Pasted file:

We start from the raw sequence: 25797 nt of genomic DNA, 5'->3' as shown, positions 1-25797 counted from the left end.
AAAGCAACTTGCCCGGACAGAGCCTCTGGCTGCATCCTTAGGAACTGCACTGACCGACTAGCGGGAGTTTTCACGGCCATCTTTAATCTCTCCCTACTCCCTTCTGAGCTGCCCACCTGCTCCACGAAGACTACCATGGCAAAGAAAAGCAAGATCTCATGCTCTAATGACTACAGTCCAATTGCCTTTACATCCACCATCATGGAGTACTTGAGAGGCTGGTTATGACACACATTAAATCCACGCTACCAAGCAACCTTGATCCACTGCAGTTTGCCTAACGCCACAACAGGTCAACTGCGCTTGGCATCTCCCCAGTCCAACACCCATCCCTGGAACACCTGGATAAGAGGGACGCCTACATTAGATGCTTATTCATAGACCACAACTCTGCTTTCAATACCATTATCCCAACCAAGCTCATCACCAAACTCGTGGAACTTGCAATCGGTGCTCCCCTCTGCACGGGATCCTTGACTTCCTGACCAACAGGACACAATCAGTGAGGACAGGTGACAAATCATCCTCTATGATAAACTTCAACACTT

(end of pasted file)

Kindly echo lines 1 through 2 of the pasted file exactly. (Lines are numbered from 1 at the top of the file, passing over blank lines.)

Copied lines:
We start from the raw sequence: 25797 nt of genomic DNA, 5'->3' as shown, positions 1-25797 counted from the left end.
AAAGCAACTTGCCCGGACAGAGCCTCTGGCTGCATCCTTAGGAACTGCACTGACCGACTAGCGGGAGTTTTCACGGCCATCTTTAATCTCTCCCTACTCCCTTCTGAGCTGCCCACCTGCTCCACGAAGACTACCATGGCAAAGAAAAGCAAGATCTCATGCTCTAATGACTACAGTCCAATTGCCTTTACATCCACCATCATGGAGTACTTGAGAGGCTGGTTATGACACACATTAAATCCACGCTACCAAGCAACCTTGATCCACTGCAGTTTGCCTAACGCCACAACAGGTCAACTGCGCTTGGCATCTCCCCAGTCCAACACCCATCCCTGGAACACCTGGATAAGAGGGACGCCTACATTAGATGCTTATTCATAGACCACAACTCTGCTTTCAATACCATTATCCCAACCAAGCTCATCACCAAACTCGTGGAACTTGCAATCGGTGCTCCCCTCTGCACGGGATCCTTGACTTCCTGACCAACAGGACACAATCAGTGAGGACAGGTGACAAATCATCCTCTATGATAAACTTCAACACTT